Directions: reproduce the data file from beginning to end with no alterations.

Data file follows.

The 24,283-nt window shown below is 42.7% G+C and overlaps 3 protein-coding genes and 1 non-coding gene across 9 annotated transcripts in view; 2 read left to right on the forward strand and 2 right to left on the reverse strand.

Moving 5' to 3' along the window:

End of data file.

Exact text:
The 24,283-nt window shown below is 42.7% G+C and overlaps 3 protein-coding genes and 1 non-coding gene across 9 annotated transcripts in view; 2 read left to right on the forward strand and 2 right to left on the reverse strand.

Moving 5' to 3' along the window: